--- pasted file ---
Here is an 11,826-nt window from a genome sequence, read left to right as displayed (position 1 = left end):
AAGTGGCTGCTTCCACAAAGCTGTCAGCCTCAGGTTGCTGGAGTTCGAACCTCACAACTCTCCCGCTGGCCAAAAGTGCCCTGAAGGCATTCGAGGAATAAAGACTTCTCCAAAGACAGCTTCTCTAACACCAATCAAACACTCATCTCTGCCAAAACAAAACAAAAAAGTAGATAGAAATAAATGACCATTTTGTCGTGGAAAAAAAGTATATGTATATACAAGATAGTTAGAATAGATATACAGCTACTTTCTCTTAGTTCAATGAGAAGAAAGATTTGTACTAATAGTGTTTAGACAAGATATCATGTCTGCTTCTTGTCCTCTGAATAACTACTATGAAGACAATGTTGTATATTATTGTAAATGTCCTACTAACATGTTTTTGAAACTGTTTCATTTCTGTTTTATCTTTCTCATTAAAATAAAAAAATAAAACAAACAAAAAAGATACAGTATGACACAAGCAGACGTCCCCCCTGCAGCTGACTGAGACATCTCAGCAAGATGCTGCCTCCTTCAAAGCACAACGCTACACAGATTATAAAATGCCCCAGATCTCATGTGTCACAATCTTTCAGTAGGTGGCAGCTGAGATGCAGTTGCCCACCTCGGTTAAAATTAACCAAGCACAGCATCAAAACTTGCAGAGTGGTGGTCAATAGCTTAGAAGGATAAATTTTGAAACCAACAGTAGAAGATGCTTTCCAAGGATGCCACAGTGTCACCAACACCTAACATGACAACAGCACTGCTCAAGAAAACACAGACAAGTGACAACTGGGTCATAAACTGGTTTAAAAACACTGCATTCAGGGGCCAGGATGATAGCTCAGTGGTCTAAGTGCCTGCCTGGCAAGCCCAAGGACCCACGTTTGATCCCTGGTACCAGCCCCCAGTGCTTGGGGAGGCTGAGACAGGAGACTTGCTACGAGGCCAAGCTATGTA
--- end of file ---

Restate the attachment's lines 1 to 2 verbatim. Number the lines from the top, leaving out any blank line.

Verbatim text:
Here is an 11,826-nt window from a genome sequence, read left to right as displayed (position 1 = left end):
AAGTGGCTGCTTCCACAAAGCTGTCAGCCTCAGGTTGCTGGAGTTCGAACCTCACAACTCTCCCGCTGGCCAAAAGTGCCCTGAAGGCATTCGAGGAATAAAGACTTCTCCAAAGACAGCTTCTCTAACACCAATCAAACACTCATCTCTGCCAAAACAAAACAAAAAAGTAGATAGAAATAAATGACCATTTTGTCGTGGAAAAAAAGTATATGTATATACAAGATAGTTAGAATAGATATACAGCTACTTTCTCTTAGTTCAATGAGAAGAAAGATTTGTACTAATAGTGTTTAGACAAGATATCATGTCTGCTTCTTGTCCTCTGAATAACTACTATGAAGACAATGTTGTATATTATTGTAAATGTCCTACTAACATGTTTTTGAAACTGTTTCATTTCTGTTTTATCTTTCTCATTAAAATAAAAAAATAAAACAAACAAAAAAGATACAGTATGACACAAGCAGACGTCCCCCCTGCAGCTGACTGAGACATCTCAGCAAGATGCTGCCTCCTTCAAAGCACAACGCTACACAGATTATAAAATGCCCCAGATCTCATGTGTCACAATCTTTCAGTAGGTGGCAGCTGAGATGCAGTTGCCCACCTCGGTTAAAATTAACCAAGCACAGCATCAAAACTTGCAGAGTGGTGGTCAATAGCTTAGAAGGATAAATTTTGAAACCAACAGTAGAAGATGCTTTCCAAGGATGCCACAGTGTCACCAACACCTAACATGACAACAGCACTGCTCAAGAAAACACAGACAAGTGACAACTGGGTCATAAACTGGTTTAAAAACACTGCATTCAGGGGCCAGGATGATAGCTCAGTGGTCTAAGTGCCTGCCTGGCAAGCCCAAGGACCCACGTTTGATCCCTGGTACCAGCCCCCAGTGCTTGGGGAGGCTGAGACAGGAGACTTGCTACGAGGCCAAGCTATGTA